Meanwhile, television has been offering us a glimpse into a possible future. C4 has just finished screening ‘Young, Autistic and Stagestruck’, which followed several autistic kids on various points of the spectrum trying to put on a play at the Lyric, Hammersmith.
Some of these kids could barely speak while others were very engaging. All had problems with concentration and memory, and almost all had never had any friends. I wept along with their parents as we watched them form proper lasting friendships for the very first time. ’Normality’, for these families, is something they try to forget but so desperately crave, because the alternative is isolation, loneliness, and depression; to the point - often with Autistic teenagers in particular – of attempted suicide.
Even the leading boy – in every scene and comparatively ‘normal’ – had a complete breakdown on the eve of the performance. We watched him be restrained by his parents, dragged into a room and pinned to the floor till he was calm. There was no anger, no frustration, just an abysmal sadness. ”This is why we don’t go out,” said his Mother, near tears, as she held him down, ”this is why we lock ourselves away.” One girl, Mollie (fifth from right in the pink T-Shirt) was so unco-operative the Director threatened to exclude her. With Herculean self-restraint her mother’s response was blunt: “She has been excluded from everything all her life, she will not be excluded from this.”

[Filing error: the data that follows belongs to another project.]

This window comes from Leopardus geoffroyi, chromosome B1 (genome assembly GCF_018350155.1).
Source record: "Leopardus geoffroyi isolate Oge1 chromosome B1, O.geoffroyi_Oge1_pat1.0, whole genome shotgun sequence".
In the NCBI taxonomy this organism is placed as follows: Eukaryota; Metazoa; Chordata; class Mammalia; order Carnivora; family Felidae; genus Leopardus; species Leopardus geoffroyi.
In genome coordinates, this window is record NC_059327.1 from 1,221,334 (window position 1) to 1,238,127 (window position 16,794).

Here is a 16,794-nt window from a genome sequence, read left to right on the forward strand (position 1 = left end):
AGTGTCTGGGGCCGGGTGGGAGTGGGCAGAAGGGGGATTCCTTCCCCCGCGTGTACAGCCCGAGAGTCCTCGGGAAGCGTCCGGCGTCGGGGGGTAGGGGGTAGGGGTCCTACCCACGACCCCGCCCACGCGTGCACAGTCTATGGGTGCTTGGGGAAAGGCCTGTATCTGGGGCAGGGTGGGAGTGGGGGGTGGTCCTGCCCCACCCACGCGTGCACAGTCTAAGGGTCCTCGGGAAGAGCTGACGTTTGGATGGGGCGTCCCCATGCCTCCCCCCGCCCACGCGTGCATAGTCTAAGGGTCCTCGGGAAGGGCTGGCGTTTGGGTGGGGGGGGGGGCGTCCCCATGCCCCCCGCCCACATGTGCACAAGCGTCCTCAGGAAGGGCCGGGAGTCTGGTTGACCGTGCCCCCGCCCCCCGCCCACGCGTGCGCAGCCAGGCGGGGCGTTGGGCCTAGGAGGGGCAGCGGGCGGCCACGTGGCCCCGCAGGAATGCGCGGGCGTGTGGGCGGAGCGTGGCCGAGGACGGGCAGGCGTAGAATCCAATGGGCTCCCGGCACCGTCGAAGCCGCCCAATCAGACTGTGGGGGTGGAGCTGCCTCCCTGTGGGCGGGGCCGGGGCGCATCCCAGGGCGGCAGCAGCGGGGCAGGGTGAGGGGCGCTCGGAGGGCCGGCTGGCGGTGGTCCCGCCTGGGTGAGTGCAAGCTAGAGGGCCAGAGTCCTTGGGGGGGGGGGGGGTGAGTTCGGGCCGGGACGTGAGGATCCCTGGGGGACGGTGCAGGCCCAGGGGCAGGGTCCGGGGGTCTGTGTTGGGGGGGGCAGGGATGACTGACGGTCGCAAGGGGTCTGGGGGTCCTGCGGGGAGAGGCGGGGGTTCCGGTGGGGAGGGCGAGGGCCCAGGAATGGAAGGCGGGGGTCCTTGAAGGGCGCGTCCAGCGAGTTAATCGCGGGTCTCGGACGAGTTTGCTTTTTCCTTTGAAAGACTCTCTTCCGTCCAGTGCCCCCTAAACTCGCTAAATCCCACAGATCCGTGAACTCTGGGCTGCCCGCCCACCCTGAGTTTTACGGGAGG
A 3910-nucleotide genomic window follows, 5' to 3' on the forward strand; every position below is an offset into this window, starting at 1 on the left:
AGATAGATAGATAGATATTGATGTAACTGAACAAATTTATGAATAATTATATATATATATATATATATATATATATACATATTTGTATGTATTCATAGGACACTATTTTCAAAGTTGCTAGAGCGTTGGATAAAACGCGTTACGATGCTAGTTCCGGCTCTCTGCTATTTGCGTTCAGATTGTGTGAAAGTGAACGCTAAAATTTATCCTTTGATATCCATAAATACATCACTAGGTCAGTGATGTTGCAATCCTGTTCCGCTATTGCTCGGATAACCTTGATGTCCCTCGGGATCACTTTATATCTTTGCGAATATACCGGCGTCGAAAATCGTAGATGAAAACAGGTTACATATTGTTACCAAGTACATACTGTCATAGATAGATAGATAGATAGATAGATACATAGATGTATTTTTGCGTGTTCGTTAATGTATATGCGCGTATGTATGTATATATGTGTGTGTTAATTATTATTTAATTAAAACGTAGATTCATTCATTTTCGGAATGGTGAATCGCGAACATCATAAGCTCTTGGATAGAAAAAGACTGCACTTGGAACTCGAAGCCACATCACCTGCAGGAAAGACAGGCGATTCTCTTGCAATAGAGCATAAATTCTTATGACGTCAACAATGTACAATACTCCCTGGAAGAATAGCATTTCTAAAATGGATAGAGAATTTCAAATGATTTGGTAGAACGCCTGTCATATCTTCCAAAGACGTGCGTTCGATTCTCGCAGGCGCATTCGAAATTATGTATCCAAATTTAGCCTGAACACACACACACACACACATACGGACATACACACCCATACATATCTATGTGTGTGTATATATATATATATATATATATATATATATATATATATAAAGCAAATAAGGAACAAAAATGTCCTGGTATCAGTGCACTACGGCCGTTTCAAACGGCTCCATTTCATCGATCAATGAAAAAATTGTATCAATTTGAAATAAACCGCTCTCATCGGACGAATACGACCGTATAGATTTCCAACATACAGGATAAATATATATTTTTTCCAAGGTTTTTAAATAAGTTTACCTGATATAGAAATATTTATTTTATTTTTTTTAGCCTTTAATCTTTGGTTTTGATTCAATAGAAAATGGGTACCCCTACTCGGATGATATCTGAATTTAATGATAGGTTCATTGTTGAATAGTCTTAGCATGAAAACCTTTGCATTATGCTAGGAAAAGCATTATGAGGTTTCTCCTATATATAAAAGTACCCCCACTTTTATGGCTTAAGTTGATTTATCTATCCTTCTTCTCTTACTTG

And that’s my fear. Unable to connect with the social world in any meaningful way, I fear Eva will withdraw. I know she’s only four, but I see how lonely she is now, how much she wants a friend, and it breaks my heart to watch her face blank out when she’s not invited to houses, or when schoolmates just walk away in the playground. She doesn’t know what face to make, she doesn’t know how to react or reach out, and so she comes home and flies off on one because that’s her release valve; that’s her way to get the negative out.
Still, the amount of aid she’s getting is astounding, and, if we work together, I hope we can teach Eva that there is another way; that she doesn’t have to try to be ‘normal’ all the time; that she can be herself, and learn to accept that some of her ‘social circuits’ just aren’t wired up enough to make the same relationships we made. My template for this belief is – obviously, to anyone with an Autistic kid – Dr Temple Grandin:
She considers Autism to be a gift and totally accepts who she is, although even she’s on anti-depressants to stabilise her moods. Here’s Dr. Grandin being interviewed by Carrie Gracie on Radio 4 last month:
Eva, too, has a flair for visual design. She can draw, cut out, and assemble her own range of clothing – sticking them, piece by piece, to her own models. Her approach is spectacularly methodical and shows a fine grasp of colour co-ordination and pattern matching. I hope this is an indication of where her talents lie so we can follow Dr Grandin’s advice and give Eva the early focal point she’ll need to make it through mainstream education. I hope for so much, but know at least that Eva is a unique gift. She is our love, and I hope we’ll all have enough to help her be happy.